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Waiting for Godot is Not an Absurdist Play

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Waiting for Godot is Not an Absurdist Play

Samuel Beckett's stage plays are gray both in color and in subject matter. Likewise, the answer to the question of whether or not Beckett's work is Absurdist also belongs to that realm of gray in which Beckett often works. The Absurdist label becomes problematic when applied to Beckett because his dramatic works tend to overflow the boundaries which scholars attempt to assign. When discussing Beckett, the critic inevitably becomes entangled in contradiction. The playwright's own denial "that there is a philosophical system behind the plays" and his explicit refusal "to reduce them to codified interpretations" suggests, one could argue, that to search for such systems or interpretations in Beckett's work is, at best, a fruitless endeavor (Beckett quoted. in McMillan 13). Let me suggest, however, that Beckett's own statements and criticisms not be taken as a deterrent to the study of his work. His objections threaten only those interpretations which "reduce" his work. The challenge for the critic, then, is to evaluate and analyze Beckett in such a way that his works are not reduced but enhanced.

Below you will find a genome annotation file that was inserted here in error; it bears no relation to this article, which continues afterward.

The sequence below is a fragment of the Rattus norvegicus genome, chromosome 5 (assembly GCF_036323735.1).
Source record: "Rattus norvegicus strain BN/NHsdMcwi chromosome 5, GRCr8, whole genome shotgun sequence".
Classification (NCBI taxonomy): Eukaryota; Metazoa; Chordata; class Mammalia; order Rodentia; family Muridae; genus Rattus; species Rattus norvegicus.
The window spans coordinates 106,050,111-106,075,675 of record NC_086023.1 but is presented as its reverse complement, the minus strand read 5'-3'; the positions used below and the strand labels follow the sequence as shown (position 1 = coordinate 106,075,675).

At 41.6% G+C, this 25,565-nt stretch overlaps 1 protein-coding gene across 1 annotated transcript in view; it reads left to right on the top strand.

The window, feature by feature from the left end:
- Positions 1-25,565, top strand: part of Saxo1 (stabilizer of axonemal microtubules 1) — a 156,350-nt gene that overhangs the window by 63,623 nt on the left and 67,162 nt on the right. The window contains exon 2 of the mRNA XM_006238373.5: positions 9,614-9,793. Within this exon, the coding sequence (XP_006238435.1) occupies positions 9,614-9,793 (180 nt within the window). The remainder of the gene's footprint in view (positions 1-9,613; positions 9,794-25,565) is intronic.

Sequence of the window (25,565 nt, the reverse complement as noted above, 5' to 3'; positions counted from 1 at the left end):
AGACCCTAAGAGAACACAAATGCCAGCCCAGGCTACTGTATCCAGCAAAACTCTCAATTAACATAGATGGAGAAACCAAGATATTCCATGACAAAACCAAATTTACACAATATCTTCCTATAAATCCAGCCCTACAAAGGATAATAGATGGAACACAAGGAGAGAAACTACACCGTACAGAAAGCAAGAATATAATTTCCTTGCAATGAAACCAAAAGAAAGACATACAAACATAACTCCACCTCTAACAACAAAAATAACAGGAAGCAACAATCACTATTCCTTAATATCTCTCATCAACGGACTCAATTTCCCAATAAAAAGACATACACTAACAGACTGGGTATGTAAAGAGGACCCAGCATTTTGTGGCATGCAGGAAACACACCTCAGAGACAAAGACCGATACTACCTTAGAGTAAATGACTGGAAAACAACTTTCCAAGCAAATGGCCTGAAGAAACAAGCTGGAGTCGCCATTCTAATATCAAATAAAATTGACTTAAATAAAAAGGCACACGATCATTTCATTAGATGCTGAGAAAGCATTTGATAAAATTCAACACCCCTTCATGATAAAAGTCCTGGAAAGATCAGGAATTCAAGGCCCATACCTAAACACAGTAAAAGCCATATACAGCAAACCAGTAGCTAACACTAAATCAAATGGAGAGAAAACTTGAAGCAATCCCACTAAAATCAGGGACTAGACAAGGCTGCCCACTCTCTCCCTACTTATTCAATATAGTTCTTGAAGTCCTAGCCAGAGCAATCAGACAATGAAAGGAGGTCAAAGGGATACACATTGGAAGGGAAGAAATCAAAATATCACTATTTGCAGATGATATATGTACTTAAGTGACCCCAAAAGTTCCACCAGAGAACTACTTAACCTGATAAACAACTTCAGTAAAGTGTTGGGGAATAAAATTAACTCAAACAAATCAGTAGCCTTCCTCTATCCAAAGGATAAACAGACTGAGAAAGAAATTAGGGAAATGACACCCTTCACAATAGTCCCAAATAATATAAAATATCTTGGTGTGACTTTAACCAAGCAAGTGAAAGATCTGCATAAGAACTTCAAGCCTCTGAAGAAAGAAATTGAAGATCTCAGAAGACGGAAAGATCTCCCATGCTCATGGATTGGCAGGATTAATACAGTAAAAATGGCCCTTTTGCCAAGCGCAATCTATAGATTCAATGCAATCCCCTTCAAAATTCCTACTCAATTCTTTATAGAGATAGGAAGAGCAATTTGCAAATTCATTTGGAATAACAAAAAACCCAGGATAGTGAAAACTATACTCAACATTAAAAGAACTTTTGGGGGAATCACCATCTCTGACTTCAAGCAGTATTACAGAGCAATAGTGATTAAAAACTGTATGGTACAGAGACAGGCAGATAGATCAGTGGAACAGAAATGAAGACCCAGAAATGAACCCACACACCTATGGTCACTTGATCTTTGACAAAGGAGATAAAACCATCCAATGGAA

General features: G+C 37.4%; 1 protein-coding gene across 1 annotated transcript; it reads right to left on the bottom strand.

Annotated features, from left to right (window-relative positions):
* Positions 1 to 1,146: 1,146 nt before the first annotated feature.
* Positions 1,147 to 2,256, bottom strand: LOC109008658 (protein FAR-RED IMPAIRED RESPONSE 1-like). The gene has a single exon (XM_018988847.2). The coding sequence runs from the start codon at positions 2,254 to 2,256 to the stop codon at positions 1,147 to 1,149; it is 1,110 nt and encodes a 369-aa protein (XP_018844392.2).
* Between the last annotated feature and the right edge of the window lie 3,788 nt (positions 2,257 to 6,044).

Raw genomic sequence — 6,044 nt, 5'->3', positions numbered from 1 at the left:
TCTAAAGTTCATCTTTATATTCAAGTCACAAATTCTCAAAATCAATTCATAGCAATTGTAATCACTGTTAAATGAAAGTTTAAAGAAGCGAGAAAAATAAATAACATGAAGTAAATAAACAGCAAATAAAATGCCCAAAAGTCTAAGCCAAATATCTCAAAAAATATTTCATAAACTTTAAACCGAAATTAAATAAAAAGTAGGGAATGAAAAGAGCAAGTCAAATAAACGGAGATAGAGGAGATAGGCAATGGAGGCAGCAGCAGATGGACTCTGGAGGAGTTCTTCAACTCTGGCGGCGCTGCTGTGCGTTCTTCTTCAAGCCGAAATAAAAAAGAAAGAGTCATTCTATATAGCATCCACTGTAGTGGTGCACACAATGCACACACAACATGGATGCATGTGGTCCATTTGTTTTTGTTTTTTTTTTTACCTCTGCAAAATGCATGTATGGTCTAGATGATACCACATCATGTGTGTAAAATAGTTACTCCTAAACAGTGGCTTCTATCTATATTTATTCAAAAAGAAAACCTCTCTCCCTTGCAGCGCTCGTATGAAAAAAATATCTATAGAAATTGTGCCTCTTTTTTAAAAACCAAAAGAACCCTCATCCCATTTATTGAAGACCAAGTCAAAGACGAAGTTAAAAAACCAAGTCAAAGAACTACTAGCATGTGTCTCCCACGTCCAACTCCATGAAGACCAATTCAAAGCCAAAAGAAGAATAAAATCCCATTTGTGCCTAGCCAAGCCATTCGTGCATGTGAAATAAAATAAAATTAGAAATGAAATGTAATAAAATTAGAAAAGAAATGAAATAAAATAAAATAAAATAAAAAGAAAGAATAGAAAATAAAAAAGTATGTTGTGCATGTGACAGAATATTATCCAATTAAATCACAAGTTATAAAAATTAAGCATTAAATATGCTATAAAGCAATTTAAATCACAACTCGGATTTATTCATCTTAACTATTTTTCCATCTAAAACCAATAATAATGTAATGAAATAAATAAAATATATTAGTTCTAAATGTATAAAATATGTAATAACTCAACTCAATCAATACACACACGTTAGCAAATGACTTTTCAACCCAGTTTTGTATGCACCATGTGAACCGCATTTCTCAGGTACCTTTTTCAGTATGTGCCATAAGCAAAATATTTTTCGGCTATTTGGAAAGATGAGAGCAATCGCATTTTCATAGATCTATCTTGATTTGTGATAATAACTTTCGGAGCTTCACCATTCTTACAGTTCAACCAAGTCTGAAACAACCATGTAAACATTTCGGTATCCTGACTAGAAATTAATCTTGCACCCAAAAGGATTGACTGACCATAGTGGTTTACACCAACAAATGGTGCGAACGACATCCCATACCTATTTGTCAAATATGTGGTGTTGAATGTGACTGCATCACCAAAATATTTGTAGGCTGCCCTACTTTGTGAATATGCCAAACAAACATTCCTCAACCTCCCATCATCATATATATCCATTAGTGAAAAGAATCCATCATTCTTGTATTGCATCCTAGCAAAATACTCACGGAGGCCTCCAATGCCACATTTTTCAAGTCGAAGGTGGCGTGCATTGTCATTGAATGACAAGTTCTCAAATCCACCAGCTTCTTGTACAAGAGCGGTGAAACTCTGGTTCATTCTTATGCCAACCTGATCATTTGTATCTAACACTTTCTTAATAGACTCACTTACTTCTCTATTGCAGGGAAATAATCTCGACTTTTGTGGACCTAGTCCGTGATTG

The problem with designating Beckett's work as Absurdist is, precisely, that this interpretation reduces his work. When a critic describes a work as "Absurd," she does not simply mean that the work is "outrageous" or "nonsensical" or merely silly. Coined by American critic Martin Esslin, the term "theater of the Absurd" can be defined as a kind of drama that presents a view of the absurdity of the human condition by the abandoning of usual or rational devices and by the use of nonrealistic form....Conceived in perplexity and spiritual anguish, the theater of the absurd portrays not a series of connected incidents telling a story but a pattern of images presenting people as bewildered beings in an incomprehensible universe. (Holman 2)

In the introduction to The Theatre of the Absurd, Martin Esslin provides a comprehensive explanation of "Absurdist" theater. He quotes Albert Camus' jThe Myth of Sisyphus:

A world that can be explained by reasoning, however faulty, is a familiar world. But in a universe that

is suddenly deprived of illusions and of light, man feels a stranger. His is an irremediable exile,

because he is deprived of memories of a lost homeland as much as he lacks the hope of a promised
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